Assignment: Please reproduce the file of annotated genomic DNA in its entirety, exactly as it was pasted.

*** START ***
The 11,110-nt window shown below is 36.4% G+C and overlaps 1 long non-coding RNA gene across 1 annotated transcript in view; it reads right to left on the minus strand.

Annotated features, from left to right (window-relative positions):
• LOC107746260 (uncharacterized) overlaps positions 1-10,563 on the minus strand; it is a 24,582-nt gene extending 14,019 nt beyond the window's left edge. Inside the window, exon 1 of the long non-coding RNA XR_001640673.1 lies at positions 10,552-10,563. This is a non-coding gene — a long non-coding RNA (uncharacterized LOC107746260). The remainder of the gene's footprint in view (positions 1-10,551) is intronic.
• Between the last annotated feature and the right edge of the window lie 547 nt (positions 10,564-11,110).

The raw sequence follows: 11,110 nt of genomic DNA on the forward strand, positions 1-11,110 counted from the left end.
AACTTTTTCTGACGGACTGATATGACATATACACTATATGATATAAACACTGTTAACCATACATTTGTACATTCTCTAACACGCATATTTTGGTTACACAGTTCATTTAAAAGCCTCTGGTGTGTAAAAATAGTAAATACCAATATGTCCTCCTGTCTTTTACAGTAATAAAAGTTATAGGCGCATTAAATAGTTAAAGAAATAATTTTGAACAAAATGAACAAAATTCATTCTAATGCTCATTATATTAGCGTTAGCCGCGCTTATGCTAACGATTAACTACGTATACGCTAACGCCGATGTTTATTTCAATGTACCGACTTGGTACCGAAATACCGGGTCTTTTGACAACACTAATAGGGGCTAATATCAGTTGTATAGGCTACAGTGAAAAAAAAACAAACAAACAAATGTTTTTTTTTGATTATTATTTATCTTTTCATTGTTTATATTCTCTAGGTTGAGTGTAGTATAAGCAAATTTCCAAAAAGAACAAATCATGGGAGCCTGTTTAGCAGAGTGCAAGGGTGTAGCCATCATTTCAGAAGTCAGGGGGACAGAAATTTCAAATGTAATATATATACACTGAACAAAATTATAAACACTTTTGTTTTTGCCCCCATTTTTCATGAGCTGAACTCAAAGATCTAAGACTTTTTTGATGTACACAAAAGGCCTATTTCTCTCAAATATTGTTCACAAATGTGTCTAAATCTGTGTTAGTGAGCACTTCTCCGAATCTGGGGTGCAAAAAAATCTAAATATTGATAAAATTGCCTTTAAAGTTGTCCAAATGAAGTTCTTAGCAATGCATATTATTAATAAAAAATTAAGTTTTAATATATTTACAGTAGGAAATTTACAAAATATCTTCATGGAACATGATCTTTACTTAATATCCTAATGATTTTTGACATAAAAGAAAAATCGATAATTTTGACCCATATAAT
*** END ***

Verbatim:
The 11,110-nt window shown below is 36.4% G+C and overlaps 1 long non-coding RNA gene across 1 annotated transcript in view; it reads right to left on the minus strand.

Annotated features, from left to right (window-relative positions):
• LOC107746260 (uncharacterized) overlaps positions 1-10,563 on the minus strand; it is a 24,582-nt gene extending 14,019 nt beyond the window's left edge. Inside the window, exon 1 of the long non-coding RNA XR_001640673.1 lies at positions 10,552-10,563. This is a non-coding gene — a long non-coding RNA (uncharacterized LOC107746260). The remainder of the gene's footprint in view (positions 1-10,551) is intronic.
• Between the last annotated feature and the right edge of the window lie 547 nt (positions 10,564-11,110).

The raw sequence follows: 11,110 nt of genomic DNA on the forward strand, positions 1-11,110 counted from the left end.
AACTTTTTCTGACGGACTGATATGACATATACACTATATGATATAAACACTGTTAACCATACATTTGTACATTCTCTAACACGCATATTTTGGTTACACAGTTCATTTAAAAGCCTCTGGTGTGTAAAAATAGTAAATACCAATATGTCCTCCTGTCTTTTACAGTAATAAAAGTTATAGGCGCATTAAATAGTTAAAGAAATAATTTTGAACAAAATGAACAAAATTCATTCTAATGCTCATTATATTAGCGTTAGCCGCGCTTATGCTAACGATTAACTACGTATACGCTAACGCCGATGTTTATTTCAATGTACCGACTTGGTACCGAAATACCGGGTCTTTTGACAACACTAATAGGGGCTAATATCAGTTGTATAGGCTACAGTGAAAAAAAAACAAACAAACAAATGTTTTTTTTTGATTATTATTTATCTTTTCATTGTTTATATTCTCTAGGTTGAGTGTAGTATAAGCAAATTTCCAAAAAGAACAAATCATGGGAGCCTGTTTAGCAGAGTGCAAGGGTGTAGCCATCATTTCAGAAGTCAGGGGGACAGAAATTTCAAATGTAATATATATACACTGAACAAAATTATAAACACTTTTGTTTTTGCCCCCATTTTTCATGAGCTGAACTCAAAGATCTAAGACTTTTTTGATGTACACAAAAGGCCTATTTCTCTCAAATATTGTTCACAAATGTGTCTAAATCTGTGTTAGTGAGCACTTCTCCGAATCTGGGGTGCAAAAAAATCTAAATATTGATAAAATTGCCTTTAAAGTTGTCCAAATGAAGTTCTTAGCAATGCATATTATTAATAAAAAATTAAGTTTTAATATATTTACAGTAGGAAATTTACAAAATATCTTCATGGAACATGATCTTTACTTAATATCCTAATGATTTTTGACATAAAAGAAAAATCGATAATTTTGACCCATATAAT